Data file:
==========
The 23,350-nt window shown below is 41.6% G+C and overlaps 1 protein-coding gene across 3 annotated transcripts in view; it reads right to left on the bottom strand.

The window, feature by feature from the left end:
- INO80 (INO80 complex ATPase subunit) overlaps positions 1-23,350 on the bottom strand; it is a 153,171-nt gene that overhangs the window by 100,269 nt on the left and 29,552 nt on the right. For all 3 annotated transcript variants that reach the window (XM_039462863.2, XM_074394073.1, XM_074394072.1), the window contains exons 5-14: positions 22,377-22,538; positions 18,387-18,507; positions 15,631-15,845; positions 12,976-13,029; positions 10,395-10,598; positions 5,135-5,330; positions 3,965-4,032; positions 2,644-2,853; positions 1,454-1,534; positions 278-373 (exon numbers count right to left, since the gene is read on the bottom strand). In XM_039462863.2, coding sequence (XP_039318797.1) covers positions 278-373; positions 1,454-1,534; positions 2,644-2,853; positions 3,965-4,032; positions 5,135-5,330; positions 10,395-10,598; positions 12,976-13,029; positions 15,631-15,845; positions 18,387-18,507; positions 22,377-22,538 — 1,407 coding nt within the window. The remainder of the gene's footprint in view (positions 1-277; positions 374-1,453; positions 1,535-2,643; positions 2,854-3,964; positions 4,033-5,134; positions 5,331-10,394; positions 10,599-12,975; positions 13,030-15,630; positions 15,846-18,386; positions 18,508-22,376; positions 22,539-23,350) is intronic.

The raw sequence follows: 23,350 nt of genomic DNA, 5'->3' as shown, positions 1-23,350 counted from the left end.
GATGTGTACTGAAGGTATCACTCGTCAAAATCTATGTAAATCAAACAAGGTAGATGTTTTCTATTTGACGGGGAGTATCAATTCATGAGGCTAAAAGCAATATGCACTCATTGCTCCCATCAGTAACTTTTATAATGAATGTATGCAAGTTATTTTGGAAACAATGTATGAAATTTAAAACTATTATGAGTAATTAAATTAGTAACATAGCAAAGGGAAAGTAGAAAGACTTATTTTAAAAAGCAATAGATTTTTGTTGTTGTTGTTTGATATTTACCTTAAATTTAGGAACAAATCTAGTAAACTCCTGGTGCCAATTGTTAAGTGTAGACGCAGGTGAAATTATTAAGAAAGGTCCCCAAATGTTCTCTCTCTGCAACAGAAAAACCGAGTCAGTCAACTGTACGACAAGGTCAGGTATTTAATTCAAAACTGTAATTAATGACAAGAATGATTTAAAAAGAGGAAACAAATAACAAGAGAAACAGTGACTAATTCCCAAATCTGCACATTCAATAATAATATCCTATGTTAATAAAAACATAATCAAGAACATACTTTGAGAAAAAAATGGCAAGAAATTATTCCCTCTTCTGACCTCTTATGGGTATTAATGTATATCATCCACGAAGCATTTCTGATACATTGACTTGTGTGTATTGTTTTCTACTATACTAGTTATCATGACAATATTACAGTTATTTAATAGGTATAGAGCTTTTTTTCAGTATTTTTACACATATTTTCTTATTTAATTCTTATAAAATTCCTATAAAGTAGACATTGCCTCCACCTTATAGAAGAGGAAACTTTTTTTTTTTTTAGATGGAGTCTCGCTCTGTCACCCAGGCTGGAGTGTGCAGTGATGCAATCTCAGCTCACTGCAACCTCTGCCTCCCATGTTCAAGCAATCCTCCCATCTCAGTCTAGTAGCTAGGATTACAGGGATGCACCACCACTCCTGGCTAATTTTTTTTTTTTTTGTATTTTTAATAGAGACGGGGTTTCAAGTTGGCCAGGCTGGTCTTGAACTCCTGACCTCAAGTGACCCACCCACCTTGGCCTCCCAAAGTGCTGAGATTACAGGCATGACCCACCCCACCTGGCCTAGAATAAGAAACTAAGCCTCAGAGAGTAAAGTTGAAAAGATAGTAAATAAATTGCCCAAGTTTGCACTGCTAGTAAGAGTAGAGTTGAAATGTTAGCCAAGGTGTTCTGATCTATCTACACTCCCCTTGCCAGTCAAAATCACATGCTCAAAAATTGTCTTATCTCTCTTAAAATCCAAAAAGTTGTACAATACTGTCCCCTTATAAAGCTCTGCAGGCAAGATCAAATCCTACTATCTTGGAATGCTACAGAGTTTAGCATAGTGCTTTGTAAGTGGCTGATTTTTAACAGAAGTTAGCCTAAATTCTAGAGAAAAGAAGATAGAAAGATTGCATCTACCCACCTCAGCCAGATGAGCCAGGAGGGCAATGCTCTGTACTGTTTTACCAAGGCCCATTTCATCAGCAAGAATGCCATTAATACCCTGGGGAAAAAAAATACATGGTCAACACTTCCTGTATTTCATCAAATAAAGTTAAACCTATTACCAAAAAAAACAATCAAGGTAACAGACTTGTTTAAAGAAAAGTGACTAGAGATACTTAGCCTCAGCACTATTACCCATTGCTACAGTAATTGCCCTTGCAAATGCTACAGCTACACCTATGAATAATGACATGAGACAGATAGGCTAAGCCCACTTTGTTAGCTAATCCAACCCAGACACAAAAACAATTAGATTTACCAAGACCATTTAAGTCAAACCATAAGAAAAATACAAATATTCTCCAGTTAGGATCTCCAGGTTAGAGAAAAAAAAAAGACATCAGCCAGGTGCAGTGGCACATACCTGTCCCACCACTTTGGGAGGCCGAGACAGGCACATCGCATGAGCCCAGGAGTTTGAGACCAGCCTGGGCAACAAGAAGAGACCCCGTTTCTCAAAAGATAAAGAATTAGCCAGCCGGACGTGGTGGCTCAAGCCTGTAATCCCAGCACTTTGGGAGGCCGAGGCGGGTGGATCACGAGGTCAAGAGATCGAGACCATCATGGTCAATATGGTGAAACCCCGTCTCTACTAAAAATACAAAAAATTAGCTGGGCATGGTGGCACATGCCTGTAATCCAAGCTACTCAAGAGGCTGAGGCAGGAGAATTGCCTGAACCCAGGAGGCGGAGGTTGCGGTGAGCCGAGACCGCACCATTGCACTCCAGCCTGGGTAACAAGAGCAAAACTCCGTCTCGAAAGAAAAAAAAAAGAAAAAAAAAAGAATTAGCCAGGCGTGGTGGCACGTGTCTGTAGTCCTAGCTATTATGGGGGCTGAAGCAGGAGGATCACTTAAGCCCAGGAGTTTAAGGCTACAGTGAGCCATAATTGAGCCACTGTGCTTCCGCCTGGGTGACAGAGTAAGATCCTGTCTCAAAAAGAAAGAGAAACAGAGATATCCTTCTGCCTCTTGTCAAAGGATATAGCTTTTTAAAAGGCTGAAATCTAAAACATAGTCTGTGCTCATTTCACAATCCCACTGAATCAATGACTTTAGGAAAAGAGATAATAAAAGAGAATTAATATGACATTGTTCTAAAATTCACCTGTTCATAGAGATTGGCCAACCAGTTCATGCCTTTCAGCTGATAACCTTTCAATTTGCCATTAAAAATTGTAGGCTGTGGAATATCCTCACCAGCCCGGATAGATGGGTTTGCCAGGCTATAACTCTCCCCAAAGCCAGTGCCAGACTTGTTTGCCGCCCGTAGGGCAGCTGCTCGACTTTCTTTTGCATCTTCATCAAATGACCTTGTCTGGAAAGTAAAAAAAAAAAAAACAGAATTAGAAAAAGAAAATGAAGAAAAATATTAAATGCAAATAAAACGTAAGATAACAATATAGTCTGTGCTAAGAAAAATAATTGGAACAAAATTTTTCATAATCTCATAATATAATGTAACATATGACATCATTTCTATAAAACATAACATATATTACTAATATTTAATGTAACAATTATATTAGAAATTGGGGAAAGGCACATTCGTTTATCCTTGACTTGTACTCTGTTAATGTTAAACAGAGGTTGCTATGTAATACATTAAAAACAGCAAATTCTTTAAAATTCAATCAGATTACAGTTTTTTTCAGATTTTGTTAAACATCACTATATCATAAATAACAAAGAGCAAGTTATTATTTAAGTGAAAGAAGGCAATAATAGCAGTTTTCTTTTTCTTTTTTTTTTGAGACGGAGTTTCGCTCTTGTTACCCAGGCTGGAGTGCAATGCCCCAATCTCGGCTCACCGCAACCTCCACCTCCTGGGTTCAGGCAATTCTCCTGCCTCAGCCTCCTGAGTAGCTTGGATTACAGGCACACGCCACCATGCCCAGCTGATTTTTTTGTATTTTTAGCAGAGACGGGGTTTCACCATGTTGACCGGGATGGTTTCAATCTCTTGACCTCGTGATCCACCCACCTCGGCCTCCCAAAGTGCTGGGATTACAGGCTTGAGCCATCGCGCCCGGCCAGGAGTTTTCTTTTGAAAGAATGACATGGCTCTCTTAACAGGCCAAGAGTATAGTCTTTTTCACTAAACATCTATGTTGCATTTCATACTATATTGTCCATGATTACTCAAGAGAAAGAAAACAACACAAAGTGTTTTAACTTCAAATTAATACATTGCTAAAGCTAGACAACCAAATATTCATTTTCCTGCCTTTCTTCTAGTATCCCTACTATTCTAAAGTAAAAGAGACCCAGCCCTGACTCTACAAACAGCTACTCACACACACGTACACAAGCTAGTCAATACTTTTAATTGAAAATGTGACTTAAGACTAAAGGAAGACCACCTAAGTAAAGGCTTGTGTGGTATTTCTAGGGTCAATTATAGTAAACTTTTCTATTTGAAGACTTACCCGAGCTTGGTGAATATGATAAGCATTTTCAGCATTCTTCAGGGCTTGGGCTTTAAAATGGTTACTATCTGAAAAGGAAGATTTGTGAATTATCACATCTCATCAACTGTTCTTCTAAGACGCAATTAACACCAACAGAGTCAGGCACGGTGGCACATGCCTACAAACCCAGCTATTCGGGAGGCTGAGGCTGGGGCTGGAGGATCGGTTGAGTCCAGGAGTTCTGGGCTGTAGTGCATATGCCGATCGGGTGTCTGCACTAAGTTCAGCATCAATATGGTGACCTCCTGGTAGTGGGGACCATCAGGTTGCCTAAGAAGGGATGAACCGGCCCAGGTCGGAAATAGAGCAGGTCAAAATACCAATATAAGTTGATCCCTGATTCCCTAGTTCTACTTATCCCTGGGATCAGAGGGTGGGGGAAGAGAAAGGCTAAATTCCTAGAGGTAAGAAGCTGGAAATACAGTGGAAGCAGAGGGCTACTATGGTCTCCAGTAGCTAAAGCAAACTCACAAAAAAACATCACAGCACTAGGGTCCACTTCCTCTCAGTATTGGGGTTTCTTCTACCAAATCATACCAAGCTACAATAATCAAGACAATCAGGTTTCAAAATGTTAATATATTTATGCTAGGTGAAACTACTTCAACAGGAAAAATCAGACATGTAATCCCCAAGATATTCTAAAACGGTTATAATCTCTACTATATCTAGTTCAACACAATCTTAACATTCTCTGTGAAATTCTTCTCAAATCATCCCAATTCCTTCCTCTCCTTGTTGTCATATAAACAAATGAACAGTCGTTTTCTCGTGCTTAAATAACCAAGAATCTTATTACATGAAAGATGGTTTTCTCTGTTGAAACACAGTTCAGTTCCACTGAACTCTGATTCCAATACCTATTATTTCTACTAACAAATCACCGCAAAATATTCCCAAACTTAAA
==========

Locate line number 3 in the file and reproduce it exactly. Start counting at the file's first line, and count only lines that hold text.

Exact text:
- INO80 (INO80 complex ATPase subunit) overlaps positions 1-23,350 on the bottom strand; it is a 153,171-nt gene that overhangs the window by 100,269 nt on the left and 29,552 nt on the right. For all 3 annotated transcript variants that reach the window (XM_039462863.2, XM_074394073.1, XM_074394072.1), the window contains exons 5-14: positions 22,377-22,538; positions 18,387-18,507; positions 15,631-15,845; positions 12,976-13,029; positions 10,395-10,598; positions 5,135-5,330; positions 3,965-4,032; positions 2,644-2,853; positions 1,454-1,534; positions 278-373 (exon numbers count right to left, since the gene is read on the bottom strand). In XM_039462863.2, coding sequence (XP_039318797.1) covers positions 278-373; positions 1,454-1,534; positions 2,644-2,853; positions 3,965-4,032; positions 5,135-5,330; positions 10,395-10,598; positions 12,976-13,029; positions 15,631-15,845; positions 18,387-18,507; positions 22,377-22,538 — 1,407 coding nt within the window. The remainder of the gene's footprint in view (positions 1-277; positions 374-1,453; positions 1,535-2,643; positions 2,854-3,964; positions 4,033-5,134; positions 5,331-10,394; positions 10,599-12,975; positions 13,030-15,630; positions 15,846-18,386; positions 18,508-22,376; positions 22,539-23,350) is intronic.